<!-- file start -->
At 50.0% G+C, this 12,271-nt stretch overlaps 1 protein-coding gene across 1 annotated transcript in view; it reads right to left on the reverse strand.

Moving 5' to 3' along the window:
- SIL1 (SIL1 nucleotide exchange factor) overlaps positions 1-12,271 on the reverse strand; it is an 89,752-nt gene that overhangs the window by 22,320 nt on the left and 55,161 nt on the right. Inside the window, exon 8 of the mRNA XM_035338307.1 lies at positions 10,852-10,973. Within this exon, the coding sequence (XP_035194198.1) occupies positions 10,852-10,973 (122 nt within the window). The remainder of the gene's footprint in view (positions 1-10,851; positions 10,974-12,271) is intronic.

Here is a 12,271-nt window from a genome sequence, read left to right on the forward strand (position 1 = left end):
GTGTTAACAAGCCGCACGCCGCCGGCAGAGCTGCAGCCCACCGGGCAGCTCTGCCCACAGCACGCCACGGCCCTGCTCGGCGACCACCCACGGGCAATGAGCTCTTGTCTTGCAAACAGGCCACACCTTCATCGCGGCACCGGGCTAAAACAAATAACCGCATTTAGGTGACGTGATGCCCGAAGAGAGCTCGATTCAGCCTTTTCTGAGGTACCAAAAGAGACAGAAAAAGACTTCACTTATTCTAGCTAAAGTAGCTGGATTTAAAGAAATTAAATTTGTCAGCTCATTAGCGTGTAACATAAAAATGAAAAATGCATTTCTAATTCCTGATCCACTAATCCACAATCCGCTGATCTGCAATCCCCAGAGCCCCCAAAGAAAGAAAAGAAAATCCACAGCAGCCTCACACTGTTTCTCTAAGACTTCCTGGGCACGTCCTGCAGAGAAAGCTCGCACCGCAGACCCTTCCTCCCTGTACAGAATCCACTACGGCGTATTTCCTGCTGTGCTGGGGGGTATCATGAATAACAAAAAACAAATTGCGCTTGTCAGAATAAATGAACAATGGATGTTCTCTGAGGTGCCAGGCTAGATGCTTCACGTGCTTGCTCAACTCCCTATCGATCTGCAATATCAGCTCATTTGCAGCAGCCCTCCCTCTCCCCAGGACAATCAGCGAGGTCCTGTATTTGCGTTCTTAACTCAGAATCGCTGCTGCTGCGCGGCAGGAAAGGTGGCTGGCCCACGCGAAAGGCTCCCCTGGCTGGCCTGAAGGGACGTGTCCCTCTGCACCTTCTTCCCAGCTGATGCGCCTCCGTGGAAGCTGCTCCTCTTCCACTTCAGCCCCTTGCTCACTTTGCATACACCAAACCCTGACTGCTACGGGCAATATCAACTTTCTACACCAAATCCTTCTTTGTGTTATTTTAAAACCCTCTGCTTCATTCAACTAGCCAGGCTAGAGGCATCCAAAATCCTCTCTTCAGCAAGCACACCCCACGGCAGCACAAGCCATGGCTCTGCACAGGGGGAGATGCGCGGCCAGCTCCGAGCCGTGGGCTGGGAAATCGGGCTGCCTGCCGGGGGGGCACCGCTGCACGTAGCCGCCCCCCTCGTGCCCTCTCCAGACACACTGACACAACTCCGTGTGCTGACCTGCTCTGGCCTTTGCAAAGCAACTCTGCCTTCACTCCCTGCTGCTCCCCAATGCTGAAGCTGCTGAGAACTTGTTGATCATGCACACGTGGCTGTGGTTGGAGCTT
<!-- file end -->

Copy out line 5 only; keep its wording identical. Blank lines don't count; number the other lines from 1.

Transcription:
GTGTTAACAAGCCGCACGCCGCCGGCAGAGCTGCAGCCCACCGGGCAGCTCTGCCCACAGCACGCCACGGCCCTGCTCGGCGACCACCCACGGGCAATGAGCTCTTGTCTTGCAAACAGGCCACACCTTCATCGCGGCACCGGGCTAAAACAAATAACCGCATTTAGGTGACGTGATGCCCGAAGAGAGCTCGATTCAGCCTTTTCTGAGGTACCAAAAGAGACAGAAAAAGACTTCACTTATTCTAGCTAAAGTAGCTGGATTTAAAGAAATTAAATTTGTCAGCTCATTAGCGTGTAACATAAAAATGAAAAATGCATTTCTAATTCCTGATCCACTAATCCACAATCCGCTGATCTGCAATCCCCAGAGCCCCCAAAGAAAGAAAAGAAAATCCACAGCAGCCTCACACTGTTTCTCTAAGACTTCCTGGGCACGTCCTGCAGAGAAAGCTCGCACCGCAGACCCTTCCTCCCTGTACAGAATCCACTACGGCGTATTTCCTGCTGTGCTGGGGGGTATCATGAATAACAAAAAACAAATTGCGCTTGTCAGAATAAATGAACAATGGATGTTCTCTGAGGTGCCAGGCTAGATGCTTCACGTGCTTGCTCAACTCCCTATCGATCTGCAATATCAGCTCATTTGCAGCAGCCCTCCCTCTCCCCAGGACAATCAGCGAGGTCCTGTATTTGCGTTCTTAACTCAGAATCGCTGCTGCTGCGCGGCAGGAAAGGTGGCTGGCCCACGCGAAAGGCTCCCCTGGCTGGCCTGAAGGGACGTGTCCCTCTGCACCTTCTTCCCAGCTGATGCGCCTCCGTGGAAGCTGCTCCTCTTCCACTTCAGCCCCTTGCTCACTTTGCATACACCAAACCCTGACTGCTACGGGCAATATCAACTTTCTACACCAAATCCTTCTTTGTGTTATTTTAAAACCCTCTGCTTCATTCAACTAGCCAGGCTAGAGGCATCCAAAATCCTCTCTTCAGCAAGCACACCCCACGGCAGCACAAGCCATGGCTCTGCACAGGGGGAGATGCGCGGCCAGCTCCGAGCCGTGGGCTGGGAAATCGGGCTGCCTGCCGGGGGGGCACCGCTGCACGTAGCCGCCCCCCTCGTGCCCTCTCCAGACACACTGACACAACTCCGTGTGCTGACCTGCTCTGGCCTTTGCAAAGCAACTCTGCCTTCACTCCCTGCTGCTCCCCAATGCTGAAGCTGCTGAGAACTTGTTGATCATGCACACGTGGCTGTGGTTGGAGCTT